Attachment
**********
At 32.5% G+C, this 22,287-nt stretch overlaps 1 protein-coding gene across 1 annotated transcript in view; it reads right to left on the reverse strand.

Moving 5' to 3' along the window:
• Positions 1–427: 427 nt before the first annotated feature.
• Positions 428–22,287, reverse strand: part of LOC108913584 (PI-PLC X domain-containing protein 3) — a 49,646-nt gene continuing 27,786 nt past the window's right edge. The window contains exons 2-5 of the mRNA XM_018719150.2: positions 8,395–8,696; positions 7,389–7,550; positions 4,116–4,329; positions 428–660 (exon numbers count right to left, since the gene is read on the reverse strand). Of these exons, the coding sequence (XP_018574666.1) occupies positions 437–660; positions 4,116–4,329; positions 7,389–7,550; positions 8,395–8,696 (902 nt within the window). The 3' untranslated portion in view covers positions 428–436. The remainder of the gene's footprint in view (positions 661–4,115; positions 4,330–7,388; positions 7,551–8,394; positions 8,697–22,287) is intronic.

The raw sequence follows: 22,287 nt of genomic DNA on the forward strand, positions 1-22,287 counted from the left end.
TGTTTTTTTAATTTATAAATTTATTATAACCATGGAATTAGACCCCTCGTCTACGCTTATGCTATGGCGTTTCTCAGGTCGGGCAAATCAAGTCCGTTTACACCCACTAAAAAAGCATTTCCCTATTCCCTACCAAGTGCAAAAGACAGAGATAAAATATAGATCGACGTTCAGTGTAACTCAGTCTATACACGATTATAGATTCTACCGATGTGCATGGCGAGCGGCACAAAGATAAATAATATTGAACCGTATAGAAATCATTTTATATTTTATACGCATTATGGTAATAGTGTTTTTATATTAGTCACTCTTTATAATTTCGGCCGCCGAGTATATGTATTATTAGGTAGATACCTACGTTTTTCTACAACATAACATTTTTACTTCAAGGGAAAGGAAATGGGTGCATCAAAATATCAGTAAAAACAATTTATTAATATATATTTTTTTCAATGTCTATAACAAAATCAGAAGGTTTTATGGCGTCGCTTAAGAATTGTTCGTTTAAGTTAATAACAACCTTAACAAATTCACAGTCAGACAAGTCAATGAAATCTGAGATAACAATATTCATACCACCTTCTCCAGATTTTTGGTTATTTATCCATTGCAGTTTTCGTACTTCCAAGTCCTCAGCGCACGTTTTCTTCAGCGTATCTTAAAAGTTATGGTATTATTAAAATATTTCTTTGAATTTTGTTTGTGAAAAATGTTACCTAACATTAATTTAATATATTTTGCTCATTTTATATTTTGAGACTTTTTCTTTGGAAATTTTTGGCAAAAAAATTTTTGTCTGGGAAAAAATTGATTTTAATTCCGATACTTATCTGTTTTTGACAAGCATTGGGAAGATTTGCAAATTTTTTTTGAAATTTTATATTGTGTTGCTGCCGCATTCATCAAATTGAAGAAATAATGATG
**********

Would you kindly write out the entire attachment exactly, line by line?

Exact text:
At 32.5% G+C, this 22,287-nt stretch overlaps 1 protein-coding gene across 1 annotated transcript in view; it reads right to left on the reverse strand.

Moving 5' to 3' along the window:
• Positions 1–427: 427 nt before the first annotated feature.
• Positions 428–22,287, reverse strand: part of LOC108913584 (PI-PLC X domain-containing protein 3) — a 49,646-nt gene continuing 27,786 nt past the window's right edge. The window contains exons 2-5 of the mRNA XM_018719150.2: positions 8,395–8,696; positions 7,389–7,550; positions 4,116–4,329; positions 428–660 (exon numbers count right to left, since the gene is read on the reverse strand). Of these exons, the coding sequence (XP_018574666.1) occupies positions 437–660; positions 4,116–4,329; positions 7,389–7,550; positions 8,395–8,696 (902 nt within the window). The 3' untranslated portion in view covers positions 428–436. The remainder of the gene's footprint in view (positions 661–4,115; positions 4,330–7,388; positions 7,551–8,394; positions 8,697–22,287) is intronic.

The raw sequence follows: 22,287 nt of genomic DNA on the forward strand, positions 1-22,287 counted from the left end.
TGTTTTTTTAATTTATAAATTTATTATAACCATGGAATTAGACCCCTCGTCTACGCTTATGCTATGGCGTTTCTCAGGTCGGGCAAATCAAGTCCGTTTACACCCACTAAAAAAGCATTTCCCTATTCCCTACCAAGTGCAAAAGACAGAGATAAAATATAGATCGACGTTCAGTGTAACTCAGTCTATACACGATTATAGATTCTACCGATGTGCATGGCGAGCGGCACAAAGATAAATAATATTGAACCGTATAGAAATCATTTTATATTTTATACGCATTATGGTAATAGTGTTTTTATATTAGTCACTCTTTATAATTTCGGCCGCCGAGTATATGTATTATTAGGTAGATACCTACGTTTTTCTACAACATAACATTTTTACTTCAAGGGAAAGGAAATGGGTGCATCAAAATATCAGTAAAAACAATTTATTAATATATATTTTTTTCAATGTCTATAACAAAATCAGAAGGTTTTATGGCGTCGCTTAAGAATTGTTCGTTTAAGTTAATAACAACCTTAACAAATTCACAGTCAGACAAGTCAATGAAATCTGAGATAACAATATTCATACCACCTTCTCCAGATTTTTGGTTATTTATCCATTGCAGTTTTCGTACTTCCAAGTCCTCAGCGCACGTTTTCTTCAGCGTATCTTAAAAGTTATGGTATTATTAAAATATTTCTTTGAATTTTGTTTGTGAAAAATGTTACCTAACATTAATTTAATATATTTTGCTCATTTTATATTTTGAGACTTTTTCTTTGGAAATTTTTGGCAAAAAAATTTTTGTCTGGGAAAAAATTGATTTTAATTCCGATACTTATCTGTTTTTGACAAGCATTGGGAAGATTTGCAAATTTTTTTTGAAATTTTATATTGTGTTGCTGCCGCATTCATCAAATTGAAGAAATAATGATG